by Geeta Malik
I feel that the greatest reward for doing is the opportunity to do more.
My hero is Jonas Salk. He once wrote: "Hope lies in dreams, and in the courage of those who dare to make dreams a reality."
Jonas Salk was born on October 28th, 1914, in New York City. His parents were Russian-Jewish immigrants who had fled the old country for a new life in the United States. Salk was a brilliant student at a young age. When he was 15, he graduated from high school, and intended to go on to become a lawyer. Somewhere along the way, Salk changed his mind and decided to use his intellectual talents to pursue medicine instead. And it's lucky for the world that he did!
My Hero suggested viewing: Salk Institute commemorates 100 years Jonas Salk's Legacy (2014).
Salk enrolled in the medical school of New York University. He began his research on the flu virus, accumulating knowledge that would lead to his discover of the polio vaccine. In 1947, Salk went to the University of Pittsburgh Medical School on an invitation. It was there that he began his work on the polio vaccine. At the height of polio season, the summer of 1950, Salk was working away in his laboratory to prevent further spread of the crippling disease. His work paid off when, in 1955, the news was made public that Salk had discovered a vaccine for polio.
Dr. Jonas Salk Thank youMarch of Dimes Birth Defects Foundation [Public domain] via Wikimedia Commons
Salk, though he was hailed as a miracle worker and a national hero, remained shy of the public eye. He declined to apply for a patent for the vaccine, saying that he was more concerned with people having access to it than the money it would bring him. After working on the vaccine for eight years, Salk made the vaccine available to the public. He later founded the Salk Institute for Biological Studies in La Jolla, California, allowing others to perform their research.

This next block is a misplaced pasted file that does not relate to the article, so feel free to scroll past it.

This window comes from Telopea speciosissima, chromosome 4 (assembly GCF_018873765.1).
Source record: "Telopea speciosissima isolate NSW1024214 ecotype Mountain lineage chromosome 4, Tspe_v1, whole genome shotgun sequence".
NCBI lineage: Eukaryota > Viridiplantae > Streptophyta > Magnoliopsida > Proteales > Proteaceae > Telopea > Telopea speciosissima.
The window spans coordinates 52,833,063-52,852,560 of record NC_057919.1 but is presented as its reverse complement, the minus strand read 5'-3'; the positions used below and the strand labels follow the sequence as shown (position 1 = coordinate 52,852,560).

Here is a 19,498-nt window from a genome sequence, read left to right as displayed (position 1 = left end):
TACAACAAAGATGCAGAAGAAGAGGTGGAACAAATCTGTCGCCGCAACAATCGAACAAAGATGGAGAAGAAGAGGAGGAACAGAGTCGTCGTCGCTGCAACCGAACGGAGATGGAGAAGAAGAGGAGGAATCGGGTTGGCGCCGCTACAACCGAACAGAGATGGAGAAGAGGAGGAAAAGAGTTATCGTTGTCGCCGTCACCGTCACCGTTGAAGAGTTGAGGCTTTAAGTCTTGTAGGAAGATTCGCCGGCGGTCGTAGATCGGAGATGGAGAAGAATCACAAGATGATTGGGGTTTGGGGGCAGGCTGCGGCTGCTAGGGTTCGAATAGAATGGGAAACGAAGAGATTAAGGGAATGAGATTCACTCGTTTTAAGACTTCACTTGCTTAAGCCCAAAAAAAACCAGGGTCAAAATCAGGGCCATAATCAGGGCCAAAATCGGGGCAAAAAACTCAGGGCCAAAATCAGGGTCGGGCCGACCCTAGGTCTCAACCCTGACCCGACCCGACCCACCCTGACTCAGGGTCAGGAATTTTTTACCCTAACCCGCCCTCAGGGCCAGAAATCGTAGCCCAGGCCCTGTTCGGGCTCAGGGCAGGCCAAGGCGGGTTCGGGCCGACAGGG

Salk was only 45 when he discovered the polio vaccine. His next project, one that lasted up until his death in 1995, was to find a cure for AIDS. Salk died of heart failure on June 23rd, 1995, at the age of 80. His contributions to the world of science and health are still utilized today, and his generosity of spirit lives on.
Page created on 7/19/2006 10:43:11 AM
Last edited 10/24/2019 4:57:22 PM
The beliefs, viewpoints and opinions expressed in this hero submission on the website are those of the author and do not necessarily reflect the beliefs, viewpoints and opinions of The MY HERO Project and its staff.
Academy of Achievement
- Read an interview with Dr. Jonas Salk. The Academy of Achievement brings students face-to-face with the extraordinary leaders, thinkers and pioneers who have shaped our world.
Salk Institute for Biological Studies
- The Salk Institute embodies Jonas Salk’s mission to dare to make dreams into reality. Its internationally renowned and award-winning scientists explore the very foundations of life, seeking new understandings in neuroscience, genetics, immunology, plant biology and more. The Institute is an independent nonprofit organization and architectural landmark: small by choice, intimate by nature and fearless in the face of any challenge. Be it cancer or Alzheimer’s, aging or diabetes, Salk is where cures begin.
The Jonas Salk Center | Educational Resources for Students and Teachers
- The Jonas Salk Center, representing the family of Jonas Salk, manages his historical and educational legacy. We provide resources for both students and professionals.
The Polio Crusade
- AMERICAN EXPERIENCE
The Polio Crusade Preview
Preview: Season 21 Episode 2 | 31s
The story of the polio crusade pays tribute to a time when Americans banded together to conquer a terrible disease. The medical breakthrough saved countless lives and had a pervasive impact on American philanthropy that continues to be felt today.
The Salk School of Science
- The Salk School’s mission is to take advantage of young people’s natural curiosity and to engage them in learning that is personally meaningful, socially responsible and academically rigorous.